A safety valve is a valve mechanism for the automatic release of a gas from a boiler, pressure vessel, or other system when the pressure or temperature exceeds preset limits. It is part of a bigger set named pressure safety valves (PSV) or pressure relief valves (PRV). The other parts of the set are named relief valves, safety relief valves, pilot-operated safety relief valves, low pressure safety valves, vacuum pressure safety valves.
Safety valves were first used on steam boilers during the industrial revolution. Early boilers without them were prone to accidental explosion.
The earliest and simplest safety valve on the steam digester in 1679 used a weight to hold the pressure of the steam, (this design is still commonly used on pressure cookers); however, these were easily tampered with or accidentally released. On the Stockton and Darlington Railway, the safety valve tended to go off when the engine hit a bump in the track. A valve less sensitive to sudden accelerations used a spring to contain the steam pressure, but these (based on Salter spring balances) could still be screwed down to increase the pressure beyond design limits. This dangerous practice was sometimes used to marginally increase performance of a steam engine. In 1856 John Ramsbottom invented a tamper-proof spring safety valve which became universal on railways.
The two general types of protection encountered in industry are thermal protection and flow protection.
For liquid-packed vessels, thermal relief valves are generally characterized by the relatively small size of the safety valve necessary to provide protection from excess pressure caused by thermal expansion. In this case a small valve is adequate because most liquids are nearly incompressible, and so a relatively small amount of fluid discharged through the relief valve will produce a substantial reduction in pressure.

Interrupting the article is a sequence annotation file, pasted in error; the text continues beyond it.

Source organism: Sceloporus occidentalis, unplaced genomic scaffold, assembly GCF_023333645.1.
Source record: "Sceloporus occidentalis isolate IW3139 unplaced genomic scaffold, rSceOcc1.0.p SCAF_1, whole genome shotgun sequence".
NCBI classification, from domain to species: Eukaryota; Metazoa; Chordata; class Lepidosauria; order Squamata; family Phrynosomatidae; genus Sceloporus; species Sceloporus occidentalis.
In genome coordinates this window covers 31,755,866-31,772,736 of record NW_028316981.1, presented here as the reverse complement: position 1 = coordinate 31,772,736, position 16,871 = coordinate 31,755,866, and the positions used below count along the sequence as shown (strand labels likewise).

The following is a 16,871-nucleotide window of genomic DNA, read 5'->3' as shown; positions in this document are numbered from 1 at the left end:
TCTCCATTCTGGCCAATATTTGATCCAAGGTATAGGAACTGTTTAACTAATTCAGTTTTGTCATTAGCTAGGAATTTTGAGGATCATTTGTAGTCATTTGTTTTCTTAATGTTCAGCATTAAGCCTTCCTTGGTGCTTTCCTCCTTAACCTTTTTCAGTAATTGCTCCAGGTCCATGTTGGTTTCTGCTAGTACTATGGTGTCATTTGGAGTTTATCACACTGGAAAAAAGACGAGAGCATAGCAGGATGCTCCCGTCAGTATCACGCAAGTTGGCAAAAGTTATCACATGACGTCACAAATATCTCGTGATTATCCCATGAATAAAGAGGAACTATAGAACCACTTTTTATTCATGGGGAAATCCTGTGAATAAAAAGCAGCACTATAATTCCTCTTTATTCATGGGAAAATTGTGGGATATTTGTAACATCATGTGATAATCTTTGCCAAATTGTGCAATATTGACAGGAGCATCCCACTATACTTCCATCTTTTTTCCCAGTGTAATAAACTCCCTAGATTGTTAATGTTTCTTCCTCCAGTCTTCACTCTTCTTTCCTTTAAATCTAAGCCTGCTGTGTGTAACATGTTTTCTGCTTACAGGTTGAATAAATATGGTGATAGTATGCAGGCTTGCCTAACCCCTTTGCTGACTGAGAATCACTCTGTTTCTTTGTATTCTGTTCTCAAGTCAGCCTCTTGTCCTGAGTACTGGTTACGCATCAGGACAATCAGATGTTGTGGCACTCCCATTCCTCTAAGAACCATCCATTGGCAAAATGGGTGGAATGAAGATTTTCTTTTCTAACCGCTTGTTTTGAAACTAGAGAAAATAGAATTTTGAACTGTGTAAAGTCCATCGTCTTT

Flow protection is characterized by safety valves that are considerably larger than those mounted in thermal protection. They are generally sized for use in situations where significant quantities of gas or high volumes of liquid must be quickly discharged in order to protect the integrity of the vessel or pipeline. This protection can alternatively be achieved by installing a High Integrity Pressure Protection System (HIPPS).
Relief valve (RV): automatic system that relief by static pressure on a liquid. It specifically open proportionally with pressure increasing.
Safety valve (SV): automatic system that relief by static pressure on a gas. It specifically open almost straight to full lift after a pop sound.
Safety relief valve (SRV): automatic system that relief by static pressure on both gas and liquid.
Pilot-operated safety relief valve (POSRV): automatic system that relief by remote command from a pilot on which the static pressure (from equipment to protect) is connected.
Vacuum pressure safety valve (VPSV): automatic system that relief by static pressure on a gas. The pressure is small, negative and near the atmospheric pressure.
Low and vacuum pressure safety valve (LVPSV): automatic system that relief by static pressure on a gas. The pressure is small, negative or positive and near the atmospheric pressure.
RV, SV and SRV are spring operated (even said spring loaded). LPSV and VPSV are spring operated or weight loaded.
In most countries, industries are legally required to protect pressure vessels and other equipment by using relief valves. Also in most countries, equipment design codes such as those provided by the ASME, API and other organizations like ISO (ISO 4126) must be complied with and those codes include design standards for relief valves.
The main standards, laws or directives are:
They are required on water heaters, where they prevent disaster in certain configurations in the event a thermostat should fail. There are still occasional, spectacular failures of older water heaters that lack this equipment. Houses can be levelled by the force of the blast.
Pressure cookers are pots for cooking with a pressure proof lid. Cooking at pressure allows the temperature to rise above the boiling point of water (100 degrees Celsius at sea level ) which speeds up the cooking and makes the cooking more thorough.
Pressure cookers usually have two safety valves. One in a hole upon which a weight sits. The other is a sealed rubber grommet which is ejected in a controlled explosion if the first valve gets blocked.
The term safety valve is also used metaphorically.